I am writing this from a mother’s perspective, my son Noah is aged 5 and is an XXY kid. When Noah was 2 weeks old we nearly lost him. His tiny wee body was starting to shut down. He was exhausted, and as I held his wee hand, I prayed and begged for him to hold on.
We took Noah into the hospital in the morning as we thought he had some sort of bug or severe reflux. He was starting to vomit up his feeds and was sleepy all of the time. We never knew that the morning would be the start of our long journey ahead. When we got to the hospital, the nurse checked out Noah’s heart rate and just like that, our wee boy has whisked away from us and rushed straight into NICU. All of a sudden there was what felt like hundreds of doctors and nurses surrounding my son. Tubes, needles, machines, and you could feel the panic in the air. Noah’s organs were enlarged and starting to shut down. I wasn’t ready to say goodbye, and thankfully, neither was he.
After a week-long stay in hospital with approx. 50 blood tests behind us, we got the diagnosis that Noah has SVT. His heart rate gets up to 300bpm. Armed with medicine that he needed twice a day, a stethoscope and CPR training we were sent home. We thought this was the end of his story but we were wrong. About a month later we saw the cardiologist for a check-up and were told one of Noah’s tests came back that he is also an XXY kid. I asked what that meant and he said it was to do with chromosomes but that wasn’t his field so he referred us to a geneticist who would be able to answer our questions.
Of course, this meant I went on Google and spent hours every day, reading everything I could about what an XXY kid meant. It was not nice reading at all. Reading stories of men who wish they had been aborted, of men who struggled their whole lives, who always felt like outsiders and that there was something ‘wrong’ with them but they didn’t know what.
I read that my son would have learning difficulties, that he may have ADHD or autism, that he will develop breasts, that he will be socially awkward, misunderstood, and the worst part..that he would never be a dad. I remember looking at my beautiful baby and crying, the guilt I had was so heavy. What had I done wrong as a mother to cause this on him? Would he grow up to hate me? To wish he was dead?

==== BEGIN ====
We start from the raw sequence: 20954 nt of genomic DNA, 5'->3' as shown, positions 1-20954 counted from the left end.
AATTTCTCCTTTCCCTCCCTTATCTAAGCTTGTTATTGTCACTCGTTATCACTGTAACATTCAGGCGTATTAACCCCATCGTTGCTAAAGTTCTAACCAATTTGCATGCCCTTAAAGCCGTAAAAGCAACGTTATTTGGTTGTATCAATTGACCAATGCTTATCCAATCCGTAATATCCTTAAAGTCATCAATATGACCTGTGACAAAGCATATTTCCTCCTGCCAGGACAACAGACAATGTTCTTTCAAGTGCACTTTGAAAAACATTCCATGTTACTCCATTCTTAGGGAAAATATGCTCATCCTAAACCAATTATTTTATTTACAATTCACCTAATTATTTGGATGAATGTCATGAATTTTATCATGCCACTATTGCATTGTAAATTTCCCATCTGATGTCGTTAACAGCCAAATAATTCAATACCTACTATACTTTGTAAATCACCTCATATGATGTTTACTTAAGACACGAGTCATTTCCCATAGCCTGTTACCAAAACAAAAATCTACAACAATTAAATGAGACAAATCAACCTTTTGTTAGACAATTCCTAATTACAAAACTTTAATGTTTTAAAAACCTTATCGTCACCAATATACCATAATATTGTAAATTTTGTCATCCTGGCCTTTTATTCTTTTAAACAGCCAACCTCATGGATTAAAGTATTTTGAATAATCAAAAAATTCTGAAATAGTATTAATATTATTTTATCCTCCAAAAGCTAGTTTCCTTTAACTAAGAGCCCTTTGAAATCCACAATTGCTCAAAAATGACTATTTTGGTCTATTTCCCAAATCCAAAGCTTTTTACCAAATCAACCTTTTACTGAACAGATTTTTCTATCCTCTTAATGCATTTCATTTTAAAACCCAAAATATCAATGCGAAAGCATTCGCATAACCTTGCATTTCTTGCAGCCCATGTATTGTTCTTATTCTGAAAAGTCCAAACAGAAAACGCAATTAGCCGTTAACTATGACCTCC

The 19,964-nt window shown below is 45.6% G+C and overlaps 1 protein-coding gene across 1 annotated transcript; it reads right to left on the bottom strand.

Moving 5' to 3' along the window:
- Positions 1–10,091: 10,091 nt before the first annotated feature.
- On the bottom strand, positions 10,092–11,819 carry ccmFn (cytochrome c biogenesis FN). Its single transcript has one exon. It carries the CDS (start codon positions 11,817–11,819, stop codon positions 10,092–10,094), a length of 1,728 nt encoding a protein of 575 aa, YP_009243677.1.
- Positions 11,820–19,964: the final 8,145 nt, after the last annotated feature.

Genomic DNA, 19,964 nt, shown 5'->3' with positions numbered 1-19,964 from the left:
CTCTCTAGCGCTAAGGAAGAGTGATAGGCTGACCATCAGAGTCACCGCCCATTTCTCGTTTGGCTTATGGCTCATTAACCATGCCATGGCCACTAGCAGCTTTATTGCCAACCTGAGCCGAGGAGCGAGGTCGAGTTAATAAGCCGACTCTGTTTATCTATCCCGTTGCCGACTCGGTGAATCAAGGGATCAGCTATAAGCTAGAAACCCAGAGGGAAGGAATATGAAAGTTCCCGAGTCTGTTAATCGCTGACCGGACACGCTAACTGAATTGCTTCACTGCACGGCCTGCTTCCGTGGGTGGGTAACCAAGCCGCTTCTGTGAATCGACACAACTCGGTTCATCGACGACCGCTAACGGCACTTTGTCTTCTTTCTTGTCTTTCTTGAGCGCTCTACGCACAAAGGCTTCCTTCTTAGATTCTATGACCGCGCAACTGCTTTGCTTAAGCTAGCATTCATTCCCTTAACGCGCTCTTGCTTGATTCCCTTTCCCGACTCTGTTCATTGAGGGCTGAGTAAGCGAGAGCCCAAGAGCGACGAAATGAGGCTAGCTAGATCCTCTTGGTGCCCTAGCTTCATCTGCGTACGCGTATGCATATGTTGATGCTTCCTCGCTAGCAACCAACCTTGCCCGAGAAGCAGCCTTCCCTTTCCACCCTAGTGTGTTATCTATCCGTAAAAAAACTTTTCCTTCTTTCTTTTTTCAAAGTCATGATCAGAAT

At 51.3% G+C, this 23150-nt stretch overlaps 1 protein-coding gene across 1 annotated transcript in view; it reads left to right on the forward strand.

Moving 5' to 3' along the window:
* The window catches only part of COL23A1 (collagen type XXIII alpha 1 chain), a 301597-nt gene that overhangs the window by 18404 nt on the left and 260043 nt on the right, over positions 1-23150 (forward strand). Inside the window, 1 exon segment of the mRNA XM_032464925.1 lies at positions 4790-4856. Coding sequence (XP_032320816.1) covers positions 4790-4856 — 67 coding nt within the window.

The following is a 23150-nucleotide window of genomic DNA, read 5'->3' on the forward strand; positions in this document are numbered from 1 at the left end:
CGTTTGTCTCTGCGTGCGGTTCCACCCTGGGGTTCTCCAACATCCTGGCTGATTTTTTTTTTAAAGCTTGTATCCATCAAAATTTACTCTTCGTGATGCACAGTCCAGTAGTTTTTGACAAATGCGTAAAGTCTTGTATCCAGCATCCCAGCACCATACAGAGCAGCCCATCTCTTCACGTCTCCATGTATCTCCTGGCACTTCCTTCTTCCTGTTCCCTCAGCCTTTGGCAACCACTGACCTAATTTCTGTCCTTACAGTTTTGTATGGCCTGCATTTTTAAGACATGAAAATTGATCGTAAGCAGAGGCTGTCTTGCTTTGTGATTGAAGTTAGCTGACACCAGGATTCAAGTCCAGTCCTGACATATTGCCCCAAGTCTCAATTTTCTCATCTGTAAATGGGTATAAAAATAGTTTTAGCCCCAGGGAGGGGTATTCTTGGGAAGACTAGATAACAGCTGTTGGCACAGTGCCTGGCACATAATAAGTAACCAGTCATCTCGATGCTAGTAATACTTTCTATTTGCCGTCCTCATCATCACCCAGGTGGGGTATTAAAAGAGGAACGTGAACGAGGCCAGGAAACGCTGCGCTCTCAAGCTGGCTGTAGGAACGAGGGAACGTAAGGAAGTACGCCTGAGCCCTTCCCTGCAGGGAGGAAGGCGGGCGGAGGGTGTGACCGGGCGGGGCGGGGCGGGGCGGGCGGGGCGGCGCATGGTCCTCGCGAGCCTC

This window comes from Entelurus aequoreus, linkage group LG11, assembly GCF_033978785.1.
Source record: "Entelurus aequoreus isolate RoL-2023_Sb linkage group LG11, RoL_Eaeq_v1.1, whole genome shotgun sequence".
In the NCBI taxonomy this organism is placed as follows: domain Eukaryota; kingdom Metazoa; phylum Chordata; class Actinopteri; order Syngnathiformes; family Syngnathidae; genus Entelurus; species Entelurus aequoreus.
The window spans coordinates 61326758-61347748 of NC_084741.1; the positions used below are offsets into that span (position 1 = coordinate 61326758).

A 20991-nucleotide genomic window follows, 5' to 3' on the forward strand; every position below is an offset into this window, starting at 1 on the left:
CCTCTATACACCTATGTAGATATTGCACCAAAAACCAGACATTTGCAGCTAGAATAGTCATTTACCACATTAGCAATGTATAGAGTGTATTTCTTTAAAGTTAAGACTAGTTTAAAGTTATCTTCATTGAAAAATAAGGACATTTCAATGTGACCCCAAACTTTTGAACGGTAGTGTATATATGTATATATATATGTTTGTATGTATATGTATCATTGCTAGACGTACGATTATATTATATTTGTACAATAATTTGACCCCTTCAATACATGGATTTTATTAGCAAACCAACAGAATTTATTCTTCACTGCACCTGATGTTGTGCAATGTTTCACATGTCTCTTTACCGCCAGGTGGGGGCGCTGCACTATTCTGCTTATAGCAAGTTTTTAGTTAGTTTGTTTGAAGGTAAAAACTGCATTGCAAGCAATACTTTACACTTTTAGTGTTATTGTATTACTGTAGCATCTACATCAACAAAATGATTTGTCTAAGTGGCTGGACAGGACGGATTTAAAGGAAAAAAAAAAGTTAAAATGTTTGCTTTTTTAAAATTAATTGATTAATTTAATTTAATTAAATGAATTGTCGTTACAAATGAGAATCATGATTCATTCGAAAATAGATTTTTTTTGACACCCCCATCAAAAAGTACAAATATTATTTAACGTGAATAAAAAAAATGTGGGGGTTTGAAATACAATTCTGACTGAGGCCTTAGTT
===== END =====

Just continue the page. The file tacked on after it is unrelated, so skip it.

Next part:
I spent months and months on the internet reading about what it meant to be an XXY kid and what Klinefelter syndrome is. It consumed me. I had so much shame. Not of my beautiful boy, but myself. This must have been my fault. I found a Facebook page for XXY kid variations and added myself to that. A beautiful soul messaged me from that page and I will never forget her kind words. She told me I can’t beat myself up over this. That ANY child can be born and be chromosomal ‘normal’ yet still have struggles. Many people these days struggle with infertility. But modern medicine is improving all the time.
These men who felt bitter were like that because back when they were diagnosed they didn’t have the help we now have. She also shared stories about her XXY kid and told me how well he was doing. That’s the sort of story I needed. I decided to stop sulking around and to cherish my little Noah. To be thankful for the unique but special gift he is. I stopped looking at him as his diagnosis and instead saw him as ‘Noah’…fearfully and wonderfully made.
Noah is now 5, he’s at school. He has made friends and even has a best friend who he adores. Noah is so kind, loving, extremely cheeky, stubborn, bossy (I blame this on the fact he’s a sibling of three and is the youngest), has a love of reading, an inquisitive mind and is just an all over sweetheart. He met all his milestones on time, he has not needed any intervention and he talks non stop. I don’t even look at him and think of him being different or an XXY kid. He is who he is. He is loved, by so many. I am so thankful for his life, thankful for modern medicine, thankful for amazing men he can look up to in lifelike Ryan and Sam, thankful for my family who doesn’t treat him any differently, but most of all just thankful for him.
For joy, he brings into my life. For the cuddles, for the kisses, for the laughter. If you are a mum reading this, and maybe you have just been told about your son being an XXY kid, I just want to show you that life isn’t that bad after a Klinefelter diagnosis. There is hope. Don’t jump onto Google and waste all that time researching as I did. Simply take each day as it comes, and know that you are never alone. From Melody – Noah’s mum Valuable Resources Klinefelter syndrome New Zealand
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